As World Cup fever hits an all-time high and local parks start to fill up with youngsters dreaming of becoming the next Harry Kane or Jesse Lingard, it’s really starting to feel as though the British summer time is in full swing.
Although occasionally disappointing, the summer weather hit new heights on Monday as thermometers soared past the 30°C mark – making it the hottest day of the year. With the scorching heat expected to last until the weekend, spare a thought for wildlife when you’re firing up the BBQ and cracking open a few cold drinks.
While we revel in the warm temperatures, it can have a devastating effect on many of our favourite garden birds like robins, blue tits and blackbirds. The extreme heat can cause many water sources in the countryside to dry up, meaning birds will desperately be searching for a new source.
Unlike us humans, birds lack the ability to sweat, meaning they have developed their own, fascinating mechanisms to keep cool during the arduous conditions. Birds need fresh water to drink – but also to bathe in. Taking a dip in water and shaking the drops through their feathers doesn’t only help to keep their feathers clean, but also cools them down.
If you have a birdbath, keeping it topped up with fresh water can be a life saver for our feathered friends, but if you don’t, there are many other simple things we can all do in our outdoor space to help.
Creating a mini pond in your garden has many benefits for nature. Not only can it be exciting to see pond skaters, water lice (like long-legged underwater woodlice), freshwater shrimps, and if you’re lucky, a few damselflies darting around the water, it can also double up as a bird bath. A mini pond can be made with an old washing up bowl and be really simple to make. Find out how here.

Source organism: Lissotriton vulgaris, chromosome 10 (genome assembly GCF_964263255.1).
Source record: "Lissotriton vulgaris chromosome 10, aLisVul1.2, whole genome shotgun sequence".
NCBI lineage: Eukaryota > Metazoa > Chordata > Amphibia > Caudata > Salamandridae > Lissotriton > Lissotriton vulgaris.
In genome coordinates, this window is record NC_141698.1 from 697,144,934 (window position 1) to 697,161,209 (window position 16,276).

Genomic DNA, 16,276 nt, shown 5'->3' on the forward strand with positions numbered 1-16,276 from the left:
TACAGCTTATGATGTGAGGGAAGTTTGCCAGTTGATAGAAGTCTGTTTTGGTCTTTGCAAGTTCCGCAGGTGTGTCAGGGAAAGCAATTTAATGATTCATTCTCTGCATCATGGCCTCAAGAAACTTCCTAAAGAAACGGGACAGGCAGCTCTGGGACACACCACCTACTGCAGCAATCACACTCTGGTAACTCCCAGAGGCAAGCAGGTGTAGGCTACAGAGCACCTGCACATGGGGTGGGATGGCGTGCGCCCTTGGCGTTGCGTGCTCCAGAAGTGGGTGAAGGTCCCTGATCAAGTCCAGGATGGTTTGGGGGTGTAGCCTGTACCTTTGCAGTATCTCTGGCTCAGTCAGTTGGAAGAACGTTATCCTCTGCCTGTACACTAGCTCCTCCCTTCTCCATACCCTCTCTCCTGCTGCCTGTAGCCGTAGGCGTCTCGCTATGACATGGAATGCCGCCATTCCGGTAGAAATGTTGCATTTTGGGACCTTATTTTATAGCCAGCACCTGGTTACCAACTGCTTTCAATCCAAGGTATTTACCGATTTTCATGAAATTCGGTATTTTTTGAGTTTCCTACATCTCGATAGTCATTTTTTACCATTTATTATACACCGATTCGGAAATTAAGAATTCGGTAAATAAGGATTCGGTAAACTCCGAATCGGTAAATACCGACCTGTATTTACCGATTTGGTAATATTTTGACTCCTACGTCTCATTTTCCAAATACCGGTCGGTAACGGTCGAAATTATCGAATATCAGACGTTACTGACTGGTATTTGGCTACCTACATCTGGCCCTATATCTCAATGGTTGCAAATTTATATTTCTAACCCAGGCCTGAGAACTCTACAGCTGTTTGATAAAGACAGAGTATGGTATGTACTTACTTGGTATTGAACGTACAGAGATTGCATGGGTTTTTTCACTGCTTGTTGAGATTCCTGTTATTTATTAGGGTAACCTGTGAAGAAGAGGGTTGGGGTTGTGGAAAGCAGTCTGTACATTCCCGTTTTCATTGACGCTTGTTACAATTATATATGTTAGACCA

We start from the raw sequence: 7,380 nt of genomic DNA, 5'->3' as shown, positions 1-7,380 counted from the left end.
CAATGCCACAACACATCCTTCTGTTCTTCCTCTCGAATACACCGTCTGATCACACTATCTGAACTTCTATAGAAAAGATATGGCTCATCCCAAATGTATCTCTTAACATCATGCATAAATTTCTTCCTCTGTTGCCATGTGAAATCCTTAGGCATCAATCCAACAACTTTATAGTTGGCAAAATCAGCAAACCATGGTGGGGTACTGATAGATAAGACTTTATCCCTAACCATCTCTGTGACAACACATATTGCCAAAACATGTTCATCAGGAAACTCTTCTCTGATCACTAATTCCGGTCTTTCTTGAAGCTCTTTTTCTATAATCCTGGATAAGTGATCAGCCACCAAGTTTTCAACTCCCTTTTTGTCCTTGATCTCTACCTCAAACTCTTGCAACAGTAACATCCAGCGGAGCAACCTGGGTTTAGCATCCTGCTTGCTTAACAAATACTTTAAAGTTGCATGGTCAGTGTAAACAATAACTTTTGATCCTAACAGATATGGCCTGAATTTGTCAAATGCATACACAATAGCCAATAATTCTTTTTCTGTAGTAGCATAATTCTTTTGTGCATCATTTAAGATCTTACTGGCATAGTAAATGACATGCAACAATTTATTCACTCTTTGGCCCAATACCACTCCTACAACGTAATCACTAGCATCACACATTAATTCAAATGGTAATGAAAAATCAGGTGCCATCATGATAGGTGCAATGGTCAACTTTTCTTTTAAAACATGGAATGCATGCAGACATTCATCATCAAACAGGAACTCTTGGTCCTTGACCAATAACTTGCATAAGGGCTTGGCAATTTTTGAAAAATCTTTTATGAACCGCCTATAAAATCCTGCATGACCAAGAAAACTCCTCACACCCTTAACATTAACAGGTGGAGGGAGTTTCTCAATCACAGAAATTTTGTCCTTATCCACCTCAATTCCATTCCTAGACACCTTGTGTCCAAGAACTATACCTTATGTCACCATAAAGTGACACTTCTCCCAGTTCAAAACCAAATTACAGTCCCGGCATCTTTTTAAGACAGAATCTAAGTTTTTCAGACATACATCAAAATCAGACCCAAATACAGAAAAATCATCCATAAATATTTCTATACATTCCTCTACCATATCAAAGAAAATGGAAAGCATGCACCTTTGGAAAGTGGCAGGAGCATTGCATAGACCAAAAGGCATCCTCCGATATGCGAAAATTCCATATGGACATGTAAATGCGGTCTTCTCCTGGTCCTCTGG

Another way to get your garden birds through the heatwave is putting out supplementary food as the hot weather may mean natural supplies, like worms, become scarce. We all know that in the winter time we need to feed birds but it’s important throughout the summer too.
In winter, supplementary food is often the only option for birds as natural food sources like berries get buried under snow and ice and insects are few and far between. But in summer birds will still be grateful for extra treats, as many are busy raising their young. Little and often is the best way as birds probably won’t eat quite as much as during the colder months and food left out in the heat can become rotten and cause more harm than good.
Don’t score an own goal with your bird care this summer – follow these simple Do’s and Don’t to take your wildlife garden to glory:
- Do continue to feed your garden birds! Temporary food shortage can occur at almost any time of the year, and if this happens during the breeding season, extra food on your bird table can make a big difference to the survival of young.
- Do put out black sunflower seeds, pinhead oatmeal, soaked sultanas, raisins and currants, mealworms, waxworms, mixes for insectivorous birds, good seed mixtures without loose peanuts.
- Do ensure there’s a good supply of clean water for drinking and bathing. A nice splash in some cool water
- Don’t use peanuts, fat and bread at this time, since these can be harmful if adult birds feed them to their nestlings. If you feel you must put out peanuts, only do so in suitable mesh feeders that will not allow sizeable pieces of peanuts to be taken, reducing the choking risk to chicks.
- Don’t put out home-made fat balls as these can go soft and rancid in warm summer weather, and should be avoided. Commercially produced fat bars are suitable for summer feeding but discard any remains after three weeks.
- Don’t leave food out too long and be sure to keep an eye on rotting food. Hygiene is extremely important when it comes to feeding your garden birds, especially in the summer.
Last Updated: Friday 6 July 2018